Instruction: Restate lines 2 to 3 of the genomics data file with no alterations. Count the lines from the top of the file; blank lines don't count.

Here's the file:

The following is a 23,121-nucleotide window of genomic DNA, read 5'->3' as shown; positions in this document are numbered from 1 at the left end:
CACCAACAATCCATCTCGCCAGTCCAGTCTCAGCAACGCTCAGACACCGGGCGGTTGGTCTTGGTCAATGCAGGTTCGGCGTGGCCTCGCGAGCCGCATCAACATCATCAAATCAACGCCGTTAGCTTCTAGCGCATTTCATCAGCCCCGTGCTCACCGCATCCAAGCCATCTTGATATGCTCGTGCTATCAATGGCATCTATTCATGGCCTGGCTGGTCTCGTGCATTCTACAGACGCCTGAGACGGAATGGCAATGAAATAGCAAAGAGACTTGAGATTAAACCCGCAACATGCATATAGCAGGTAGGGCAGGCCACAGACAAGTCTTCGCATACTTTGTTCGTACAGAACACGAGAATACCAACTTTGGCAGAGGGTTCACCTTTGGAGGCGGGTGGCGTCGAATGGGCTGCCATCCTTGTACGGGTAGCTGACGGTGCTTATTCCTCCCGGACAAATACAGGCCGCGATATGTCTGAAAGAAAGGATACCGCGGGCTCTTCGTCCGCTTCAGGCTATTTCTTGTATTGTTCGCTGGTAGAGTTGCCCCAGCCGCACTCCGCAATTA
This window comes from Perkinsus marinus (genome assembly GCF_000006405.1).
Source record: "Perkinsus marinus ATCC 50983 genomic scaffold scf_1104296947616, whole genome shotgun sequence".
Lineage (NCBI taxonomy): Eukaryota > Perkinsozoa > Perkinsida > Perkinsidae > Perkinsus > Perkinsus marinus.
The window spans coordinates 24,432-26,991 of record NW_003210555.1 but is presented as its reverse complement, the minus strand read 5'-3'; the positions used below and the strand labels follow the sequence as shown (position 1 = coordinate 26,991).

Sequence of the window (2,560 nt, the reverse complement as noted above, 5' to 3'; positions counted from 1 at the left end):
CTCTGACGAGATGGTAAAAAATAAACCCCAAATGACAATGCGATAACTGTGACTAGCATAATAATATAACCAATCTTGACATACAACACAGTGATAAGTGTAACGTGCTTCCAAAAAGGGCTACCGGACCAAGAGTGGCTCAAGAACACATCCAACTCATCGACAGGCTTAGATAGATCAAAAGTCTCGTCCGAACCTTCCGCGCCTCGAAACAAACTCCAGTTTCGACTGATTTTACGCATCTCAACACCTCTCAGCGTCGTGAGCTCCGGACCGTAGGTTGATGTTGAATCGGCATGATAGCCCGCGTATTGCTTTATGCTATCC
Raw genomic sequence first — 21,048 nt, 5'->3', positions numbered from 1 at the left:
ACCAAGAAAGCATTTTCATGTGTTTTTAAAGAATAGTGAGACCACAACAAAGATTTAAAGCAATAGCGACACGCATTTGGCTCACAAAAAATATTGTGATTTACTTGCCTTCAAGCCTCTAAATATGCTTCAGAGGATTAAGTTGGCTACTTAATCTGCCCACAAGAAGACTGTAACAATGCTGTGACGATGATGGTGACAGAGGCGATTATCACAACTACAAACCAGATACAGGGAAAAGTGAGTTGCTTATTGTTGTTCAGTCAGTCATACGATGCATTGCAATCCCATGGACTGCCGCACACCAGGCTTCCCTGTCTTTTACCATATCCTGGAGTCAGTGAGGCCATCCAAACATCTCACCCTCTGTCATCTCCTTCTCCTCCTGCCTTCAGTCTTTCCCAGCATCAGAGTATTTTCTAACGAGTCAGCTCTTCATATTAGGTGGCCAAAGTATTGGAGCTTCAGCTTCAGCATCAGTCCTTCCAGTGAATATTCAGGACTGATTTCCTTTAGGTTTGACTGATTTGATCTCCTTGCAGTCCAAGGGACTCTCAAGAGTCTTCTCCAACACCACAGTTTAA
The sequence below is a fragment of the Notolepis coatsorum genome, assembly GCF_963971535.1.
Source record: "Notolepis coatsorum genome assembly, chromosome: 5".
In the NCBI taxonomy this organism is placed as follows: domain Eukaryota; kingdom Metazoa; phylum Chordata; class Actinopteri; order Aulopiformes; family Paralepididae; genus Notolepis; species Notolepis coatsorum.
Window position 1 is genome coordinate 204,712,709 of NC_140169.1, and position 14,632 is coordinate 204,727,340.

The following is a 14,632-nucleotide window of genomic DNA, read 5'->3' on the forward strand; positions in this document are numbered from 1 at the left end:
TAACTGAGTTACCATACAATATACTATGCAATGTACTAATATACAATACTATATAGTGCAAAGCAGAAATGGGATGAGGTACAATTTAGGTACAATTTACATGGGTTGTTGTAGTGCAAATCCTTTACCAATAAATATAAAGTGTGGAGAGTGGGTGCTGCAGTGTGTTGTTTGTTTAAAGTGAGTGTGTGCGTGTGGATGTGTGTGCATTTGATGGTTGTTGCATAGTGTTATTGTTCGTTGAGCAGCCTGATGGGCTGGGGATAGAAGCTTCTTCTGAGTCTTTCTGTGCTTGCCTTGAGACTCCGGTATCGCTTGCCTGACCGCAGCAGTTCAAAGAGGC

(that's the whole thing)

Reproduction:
CACCAACAATCCATCTCGCCAGTCCAGTCTCAGCAACGCTCAGACACCGGGCGGTTGGTCTTGGTCAATGCAGGTTCGGCGTGGCCTCGCGAGCCGCATCAACATCATCAAATCAACGCCGTTAGCTTCTAGCGCATTTCATCAGCCCCGTGCTCACCGCATCCAAGCCATCTTGATATGCTCGTGCTATCAATGGCATCTATTCATGGCCTGGCTGGTCTCGTGCATTCTACAGACGCCTGAGACGGAATGGCAATGAAATAGCAAAGAGACTTGAGATTAAACCCGCAACATGCATATAGCAGGTAGGGCAGGCCACAGACAAGTCTTCGCATACTTTGTTCGTACAGAACACGAGAATACCAACTTTGGCAGAGGGTTCACCTTTGGAGGCGGGTGGCGTCGAATGGGCTGCCATCCTTGTACGGGTAGCTGACGGTGCTTATTCCTCCCGGACAAATACAGGCCGCGATATGTCTGAAAGAAAGGATACCGCGGGCTCTTCGTCCGCTTCAGGCTATTTCTTGTATTGTTCGCTGGTAGAGTTGCCCCAGCCGCACTCCGCAATTA
This window comes from Perkinsus marinus (genome assembly GCF_000006405.1).